The "theorem", as you state it, is NOT true. It is not the matrix that must be non-zero, but its **determinant**. If, for example, \(\displaystyle f_1(x)= f_2(x)= f_3(x)= \frac{1}{\sqrt{b- a}}\) then the functions are obviously not independent but \(\displaystyle \begin{bmatrix}c_11 & c_{12} & c_{13} \\ c_{12} & c_{22} & c_{23} \\ c_{13} & c{23} & c_{33}\end{bmatrix}= \begin{bmatrix}1 & 1 & 1 \\ 1 & 1 & 1 \\ 1 & 1 & 1\end{bmatrix}\) which non-zero. Its determinant is 0, of course.

Suppose \(\displaystyle pf_1(x)+ qf_2(x)+ rf_3(x)= 0\) for all x. Multiply that equation by \(\displaystyle f_1(x)\) and integrate from a to b. That gives \(\displaystyle c_{11}p+ c_{12}q+ c_{13}r= 0\). Similarly, multiplying by \(\displaystyle f_2(x)\) and integrating from a to b gives \(\displaystyle c_{12}p+ c_{22}q+ c_{32}r= 0\(\displaystyle and multiplying by \(\displaystyle f_3(x)\) and integrating from a to b gives \(\displaystyle c{13}p+ c_{23}q+ c_{33}r= 0\).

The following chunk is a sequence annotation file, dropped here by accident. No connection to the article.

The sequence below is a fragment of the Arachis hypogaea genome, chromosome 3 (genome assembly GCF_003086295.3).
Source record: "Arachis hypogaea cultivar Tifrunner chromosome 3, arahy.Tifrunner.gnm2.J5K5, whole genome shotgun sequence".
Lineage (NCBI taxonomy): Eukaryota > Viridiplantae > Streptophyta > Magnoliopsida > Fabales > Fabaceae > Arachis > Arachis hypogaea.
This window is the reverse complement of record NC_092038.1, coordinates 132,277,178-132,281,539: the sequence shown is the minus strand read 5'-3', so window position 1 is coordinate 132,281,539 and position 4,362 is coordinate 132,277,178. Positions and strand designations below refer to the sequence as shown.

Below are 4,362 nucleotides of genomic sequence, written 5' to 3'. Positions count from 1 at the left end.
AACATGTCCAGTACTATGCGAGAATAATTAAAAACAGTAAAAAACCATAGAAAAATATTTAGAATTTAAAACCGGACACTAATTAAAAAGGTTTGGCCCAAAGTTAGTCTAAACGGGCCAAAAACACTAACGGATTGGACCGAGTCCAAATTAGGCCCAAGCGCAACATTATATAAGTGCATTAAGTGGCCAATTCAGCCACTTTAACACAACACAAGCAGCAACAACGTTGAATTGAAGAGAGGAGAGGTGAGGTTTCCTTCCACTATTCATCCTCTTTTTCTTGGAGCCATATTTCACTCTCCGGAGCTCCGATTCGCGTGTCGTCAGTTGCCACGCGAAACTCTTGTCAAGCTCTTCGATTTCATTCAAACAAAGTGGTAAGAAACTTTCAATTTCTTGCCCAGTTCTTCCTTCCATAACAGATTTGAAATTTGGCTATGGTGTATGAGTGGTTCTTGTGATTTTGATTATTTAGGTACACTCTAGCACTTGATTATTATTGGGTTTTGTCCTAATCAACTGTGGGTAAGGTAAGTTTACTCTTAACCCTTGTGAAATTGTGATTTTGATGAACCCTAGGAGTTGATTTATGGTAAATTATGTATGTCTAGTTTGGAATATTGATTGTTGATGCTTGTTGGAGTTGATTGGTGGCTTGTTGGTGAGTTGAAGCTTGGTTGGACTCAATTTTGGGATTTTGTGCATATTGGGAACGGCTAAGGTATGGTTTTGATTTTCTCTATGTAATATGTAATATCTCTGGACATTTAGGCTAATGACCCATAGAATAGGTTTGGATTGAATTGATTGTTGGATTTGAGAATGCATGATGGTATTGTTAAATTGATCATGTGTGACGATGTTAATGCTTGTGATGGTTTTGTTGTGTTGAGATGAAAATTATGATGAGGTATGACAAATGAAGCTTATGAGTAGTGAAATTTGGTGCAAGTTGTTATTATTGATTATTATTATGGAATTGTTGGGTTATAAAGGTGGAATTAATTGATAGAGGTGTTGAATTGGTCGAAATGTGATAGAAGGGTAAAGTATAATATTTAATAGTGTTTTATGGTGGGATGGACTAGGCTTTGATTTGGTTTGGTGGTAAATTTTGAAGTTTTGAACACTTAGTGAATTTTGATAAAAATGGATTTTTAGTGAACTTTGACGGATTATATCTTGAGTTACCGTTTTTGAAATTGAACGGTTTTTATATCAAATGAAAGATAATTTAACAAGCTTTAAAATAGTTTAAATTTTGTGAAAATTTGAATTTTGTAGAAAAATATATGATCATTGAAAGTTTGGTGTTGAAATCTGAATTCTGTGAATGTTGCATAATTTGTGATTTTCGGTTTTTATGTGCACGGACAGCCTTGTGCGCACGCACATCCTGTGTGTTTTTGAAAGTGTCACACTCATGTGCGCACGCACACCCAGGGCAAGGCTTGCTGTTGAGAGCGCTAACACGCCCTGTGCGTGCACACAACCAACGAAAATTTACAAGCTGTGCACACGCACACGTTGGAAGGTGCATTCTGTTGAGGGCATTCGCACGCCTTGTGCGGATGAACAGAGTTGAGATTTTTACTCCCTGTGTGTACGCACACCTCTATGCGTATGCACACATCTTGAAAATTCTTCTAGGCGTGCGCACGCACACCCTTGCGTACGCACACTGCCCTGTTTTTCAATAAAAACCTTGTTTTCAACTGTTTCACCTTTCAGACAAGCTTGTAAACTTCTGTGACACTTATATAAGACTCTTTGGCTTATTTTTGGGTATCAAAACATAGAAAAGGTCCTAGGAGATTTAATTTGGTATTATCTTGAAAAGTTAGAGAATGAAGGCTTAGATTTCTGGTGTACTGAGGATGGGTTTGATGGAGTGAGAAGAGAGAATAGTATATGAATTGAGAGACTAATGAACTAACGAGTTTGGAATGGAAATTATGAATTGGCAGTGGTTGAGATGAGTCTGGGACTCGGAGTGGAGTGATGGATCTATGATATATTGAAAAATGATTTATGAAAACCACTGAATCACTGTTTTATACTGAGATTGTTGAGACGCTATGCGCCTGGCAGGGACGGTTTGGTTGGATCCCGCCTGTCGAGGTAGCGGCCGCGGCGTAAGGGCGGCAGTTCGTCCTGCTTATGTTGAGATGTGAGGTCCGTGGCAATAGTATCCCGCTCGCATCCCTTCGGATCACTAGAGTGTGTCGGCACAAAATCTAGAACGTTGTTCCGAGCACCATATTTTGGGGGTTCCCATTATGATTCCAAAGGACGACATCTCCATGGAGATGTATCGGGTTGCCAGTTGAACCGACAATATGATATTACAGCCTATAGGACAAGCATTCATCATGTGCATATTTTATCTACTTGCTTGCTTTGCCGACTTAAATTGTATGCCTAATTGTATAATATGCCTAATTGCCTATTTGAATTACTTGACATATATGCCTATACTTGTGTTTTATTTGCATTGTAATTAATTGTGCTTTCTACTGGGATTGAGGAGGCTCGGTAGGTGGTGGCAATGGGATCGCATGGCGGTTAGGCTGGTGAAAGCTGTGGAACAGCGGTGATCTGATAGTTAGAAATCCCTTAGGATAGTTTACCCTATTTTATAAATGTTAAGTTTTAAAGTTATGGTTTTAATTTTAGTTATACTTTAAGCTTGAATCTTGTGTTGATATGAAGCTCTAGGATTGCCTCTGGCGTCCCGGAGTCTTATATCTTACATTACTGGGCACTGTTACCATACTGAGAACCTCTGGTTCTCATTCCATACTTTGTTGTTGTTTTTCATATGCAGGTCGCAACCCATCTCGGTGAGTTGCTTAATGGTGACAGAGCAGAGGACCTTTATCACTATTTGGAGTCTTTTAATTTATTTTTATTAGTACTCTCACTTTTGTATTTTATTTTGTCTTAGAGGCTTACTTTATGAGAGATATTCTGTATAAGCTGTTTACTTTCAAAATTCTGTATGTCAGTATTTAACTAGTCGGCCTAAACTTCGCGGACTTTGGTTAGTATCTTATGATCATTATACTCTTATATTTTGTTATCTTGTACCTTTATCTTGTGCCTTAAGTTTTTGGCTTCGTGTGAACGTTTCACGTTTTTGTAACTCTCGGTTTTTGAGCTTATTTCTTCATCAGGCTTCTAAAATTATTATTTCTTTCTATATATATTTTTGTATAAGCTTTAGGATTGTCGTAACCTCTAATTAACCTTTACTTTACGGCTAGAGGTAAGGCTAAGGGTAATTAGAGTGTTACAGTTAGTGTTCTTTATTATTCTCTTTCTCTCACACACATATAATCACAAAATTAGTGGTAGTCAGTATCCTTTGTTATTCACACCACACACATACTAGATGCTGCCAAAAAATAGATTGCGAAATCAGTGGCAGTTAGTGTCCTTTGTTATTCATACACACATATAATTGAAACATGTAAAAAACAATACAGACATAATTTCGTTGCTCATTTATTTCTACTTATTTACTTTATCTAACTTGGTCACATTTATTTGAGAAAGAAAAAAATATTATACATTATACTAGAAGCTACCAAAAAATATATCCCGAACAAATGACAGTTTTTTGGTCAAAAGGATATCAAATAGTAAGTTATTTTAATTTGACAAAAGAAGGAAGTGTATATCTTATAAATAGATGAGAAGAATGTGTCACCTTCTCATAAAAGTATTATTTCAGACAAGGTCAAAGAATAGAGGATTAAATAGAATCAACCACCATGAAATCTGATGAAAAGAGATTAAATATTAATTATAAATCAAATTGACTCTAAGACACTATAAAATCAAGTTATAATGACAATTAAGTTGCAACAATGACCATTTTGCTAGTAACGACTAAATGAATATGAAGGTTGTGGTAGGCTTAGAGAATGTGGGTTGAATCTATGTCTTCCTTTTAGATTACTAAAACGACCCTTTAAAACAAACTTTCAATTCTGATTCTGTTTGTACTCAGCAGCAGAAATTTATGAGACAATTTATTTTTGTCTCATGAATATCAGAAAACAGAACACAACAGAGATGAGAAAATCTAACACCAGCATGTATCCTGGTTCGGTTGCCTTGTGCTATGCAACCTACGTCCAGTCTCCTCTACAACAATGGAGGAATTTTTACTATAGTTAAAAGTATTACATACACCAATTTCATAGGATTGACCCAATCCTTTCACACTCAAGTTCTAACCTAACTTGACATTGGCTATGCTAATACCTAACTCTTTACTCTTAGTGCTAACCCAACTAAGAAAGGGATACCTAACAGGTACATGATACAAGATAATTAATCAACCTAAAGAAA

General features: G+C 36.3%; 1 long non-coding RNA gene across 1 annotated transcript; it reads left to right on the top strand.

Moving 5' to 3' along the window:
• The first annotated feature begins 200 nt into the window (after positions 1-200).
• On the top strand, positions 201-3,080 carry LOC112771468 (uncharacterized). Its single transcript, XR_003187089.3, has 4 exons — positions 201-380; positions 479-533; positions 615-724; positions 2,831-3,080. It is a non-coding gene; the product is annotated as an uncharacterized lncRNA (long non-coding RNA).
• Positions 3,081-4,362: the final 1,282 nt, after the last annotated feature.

That system of equations is equivalent to the matrix equation \(\displaystyle \begin{bmatrix}c_11 & c_{12} & c_{13} \\ c_{12} & c_{22} & c_{23} \\ c_{13} & c{23} & c_{33}\end{bmatrix}\begin{bmatrix}p \\ q\\ r\end{bmatrix}= \begin{bmatrix} 0 \\ 0 \\ 0\end{bmatrix}\)

That matrix has the unique solution p= q= r= 0 (and so \(\displaystyle f_1(x)\), \(\displaystyle f_2(x)\), and \(\displaystyle f_3(x)\) are independent if and only if the matrix of coefficients is invertible, which is true if and only if its determinant is non-zero.\)\)